I've been learning how to use Photoshop from j - consequently I went overboard on the filter effects for these leaves. The novelty will wear off, I promise, but in the meantime I think the Gingko Biloba leaves on the right would make a lovely furnishing fabric. I'd buy it, anyway.

No filters on this one. A simple shot of the view up through the leaves of the largest Dixsonia Antarctica. It's a lovely canopy and the diffused light is green and cool.

Sunday, July 23, 2006

School's Out ! (I know, I know, but I just had to...)

Yayy!!! Term finished on Thursday evening. School's a really chilled place when the children aren't in :) There was a nice buzz of relaxed teachers, getting on with all those things that can be done when we're closed, on Friday.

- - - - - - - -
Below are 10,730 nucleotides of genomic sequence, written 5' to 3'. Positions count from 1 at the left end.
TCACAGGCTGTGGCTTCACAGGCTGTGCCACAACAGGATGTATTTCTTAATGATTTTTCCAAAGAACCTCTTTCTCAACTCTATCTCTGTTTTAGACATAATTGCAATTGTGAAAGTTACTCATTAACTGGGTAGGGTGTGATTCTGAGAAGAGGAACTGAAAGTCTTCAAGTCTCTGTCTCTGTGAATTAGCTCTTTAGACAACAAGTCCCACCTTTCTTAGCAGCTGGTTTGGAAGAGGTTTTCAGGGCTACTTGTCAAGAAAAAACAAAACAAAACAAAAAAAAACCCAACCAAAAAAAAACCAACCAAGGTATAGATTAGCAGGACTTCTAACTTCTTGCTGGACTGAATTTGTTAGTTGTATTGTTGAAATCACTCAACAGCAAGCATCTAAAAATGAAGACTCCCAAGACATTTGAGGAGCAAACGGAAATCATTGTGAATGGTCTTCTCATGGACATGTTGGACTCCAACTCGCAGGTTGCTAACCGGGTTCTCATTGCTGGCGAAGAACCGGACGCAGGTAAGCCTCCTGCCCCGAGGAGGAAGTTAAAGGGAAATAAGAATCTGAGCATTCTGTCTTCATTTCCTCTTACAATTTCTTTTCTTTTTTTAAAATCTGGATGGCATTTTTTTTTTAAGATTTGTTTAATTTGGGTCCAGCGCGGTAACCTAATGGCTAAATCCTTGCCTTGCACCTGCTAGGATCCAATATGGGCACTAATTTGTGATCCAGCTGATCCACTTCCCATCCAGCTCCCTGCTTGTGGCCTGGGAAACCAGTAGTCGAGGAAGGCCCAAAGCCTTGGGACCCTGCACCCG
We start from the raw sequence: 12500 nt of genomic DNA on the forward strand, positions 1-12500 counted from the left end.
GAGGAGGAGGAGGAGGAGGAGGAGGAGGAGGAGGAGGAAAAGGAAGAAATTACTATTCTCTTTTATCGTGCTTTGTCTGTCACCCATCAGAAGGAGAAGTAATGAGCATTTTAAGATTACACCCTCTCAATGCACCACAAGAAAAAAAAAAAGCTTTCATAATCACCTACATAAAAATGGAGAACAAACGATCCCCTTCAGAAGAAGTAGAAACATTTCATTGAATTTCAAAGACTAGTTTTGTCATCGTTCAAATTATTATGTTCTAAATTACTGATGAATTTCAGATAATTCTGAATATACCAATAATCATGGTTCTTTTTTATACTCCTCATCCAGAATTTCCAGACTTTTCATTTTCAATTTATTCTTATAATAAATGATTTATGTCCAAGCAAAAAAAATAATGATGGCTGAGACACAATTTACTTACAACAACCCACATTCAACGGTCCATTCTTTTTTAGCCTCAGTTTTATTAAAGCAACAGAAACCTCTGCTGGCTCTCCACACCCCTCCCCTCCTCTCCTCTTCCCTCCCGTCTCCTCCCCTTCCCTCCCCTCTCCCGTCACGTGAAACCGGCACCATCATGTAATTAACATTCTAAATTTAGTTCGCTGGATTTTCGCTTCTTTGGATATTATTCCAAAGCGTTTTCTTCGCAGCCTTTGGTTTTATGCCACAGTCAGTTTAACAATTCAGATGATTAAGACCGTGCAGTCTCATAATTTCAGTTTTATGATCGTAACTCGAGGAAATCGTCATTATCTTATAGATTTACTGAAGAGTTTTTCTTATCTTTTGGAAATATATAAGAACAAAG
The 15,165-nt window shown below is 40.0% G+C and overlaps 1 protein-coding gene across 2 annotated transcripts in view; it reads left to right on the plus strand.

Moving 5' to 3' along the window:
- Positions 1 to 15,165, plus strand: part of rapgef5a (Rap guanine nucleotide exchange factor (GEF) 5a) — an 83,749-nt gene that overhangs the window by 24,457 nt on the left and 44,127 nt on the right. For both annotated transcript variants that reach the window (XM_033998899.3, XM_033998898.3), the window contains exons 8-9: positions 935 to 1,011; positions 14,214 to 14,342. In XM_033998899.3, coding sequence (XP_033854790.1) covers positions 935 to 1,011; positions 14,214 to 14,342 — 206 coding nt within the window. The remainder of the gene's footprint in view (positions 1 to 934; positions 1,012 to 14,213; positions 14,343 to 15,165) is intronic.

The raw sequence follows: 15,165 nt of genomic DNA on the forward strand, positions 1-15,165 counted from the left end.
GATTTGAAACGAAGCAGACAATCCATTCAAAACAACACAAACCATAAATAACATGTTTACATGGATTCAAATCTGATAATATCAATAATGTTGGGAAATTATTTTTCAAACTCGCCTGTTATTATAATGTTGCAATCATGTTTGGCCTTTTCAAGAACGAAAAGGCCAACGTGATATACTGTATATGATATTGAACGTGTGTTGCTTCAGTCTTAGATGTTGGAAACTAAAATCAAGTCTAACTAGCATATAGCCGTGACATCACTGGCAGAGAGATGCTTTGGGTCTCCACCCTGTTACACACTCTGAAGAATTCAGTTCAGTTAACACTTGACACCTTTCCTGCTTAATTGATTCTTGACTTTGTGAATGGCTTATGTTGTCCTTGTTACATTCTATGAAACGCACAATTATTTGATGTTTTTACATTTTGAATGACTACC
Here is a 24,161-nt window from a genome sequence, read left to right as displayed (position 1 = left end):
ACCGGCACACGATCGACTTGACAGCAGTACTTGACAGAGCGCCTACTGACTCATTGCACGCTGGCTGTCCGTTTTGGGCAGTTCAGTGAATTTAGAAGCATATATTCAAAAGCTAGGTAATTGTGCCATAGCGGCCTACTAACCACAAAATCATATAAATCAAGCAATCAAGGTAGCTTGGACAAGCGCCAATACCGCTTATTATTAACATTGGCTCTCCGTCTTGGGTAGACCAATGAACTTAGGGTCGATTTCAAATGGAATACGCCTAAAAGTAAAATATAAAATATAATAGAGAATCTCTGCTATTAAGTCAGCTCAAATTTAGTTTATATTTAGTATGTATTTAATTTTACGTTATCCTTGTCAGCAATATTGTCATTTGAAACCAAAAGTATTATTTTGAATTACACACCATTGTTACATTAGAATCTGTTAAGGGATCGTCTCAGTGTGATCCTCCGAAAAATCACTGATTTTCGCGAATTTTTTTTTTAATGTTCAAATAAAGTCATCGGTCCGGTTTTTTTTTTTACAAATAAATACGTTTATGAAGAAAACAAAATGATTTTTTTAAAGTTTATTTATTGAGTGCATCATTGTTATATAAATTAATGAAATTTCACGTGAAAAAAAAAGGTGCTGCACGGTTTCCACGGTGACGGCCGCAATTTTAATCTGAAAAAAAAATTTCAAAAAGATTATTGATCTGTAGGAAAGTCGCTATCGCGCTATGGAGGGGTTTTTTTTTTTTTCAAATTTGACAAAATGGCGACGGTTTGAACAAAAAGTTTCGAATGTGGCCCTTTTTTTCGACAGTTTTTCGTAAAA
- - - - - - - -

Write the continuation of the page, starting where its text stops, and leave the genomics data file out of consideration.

Another couple of days and I'll be ready to make big inroads in my 'to knit', 'to read', 'to sew' and 'to watch' piles. Not to mention the 'to visit' list.

On the needles currently:

Bombshell. Making slow progress on this as every round is 250 stitches at the moment and I'm just approaching another increase. I know that knitting it all in one means that when I reach the bottom, I'll be done, but it's a long way round.

Swatching for reworking of San Francisco Shirttails. This time in All Seasons Cotton. Colour is an inky marl and the weight is better than my last attempt. Looks promising.
I have decided to make the frogged beige cotton from my previous effort into a bath mat, inspired by Mason Dixon Knitting.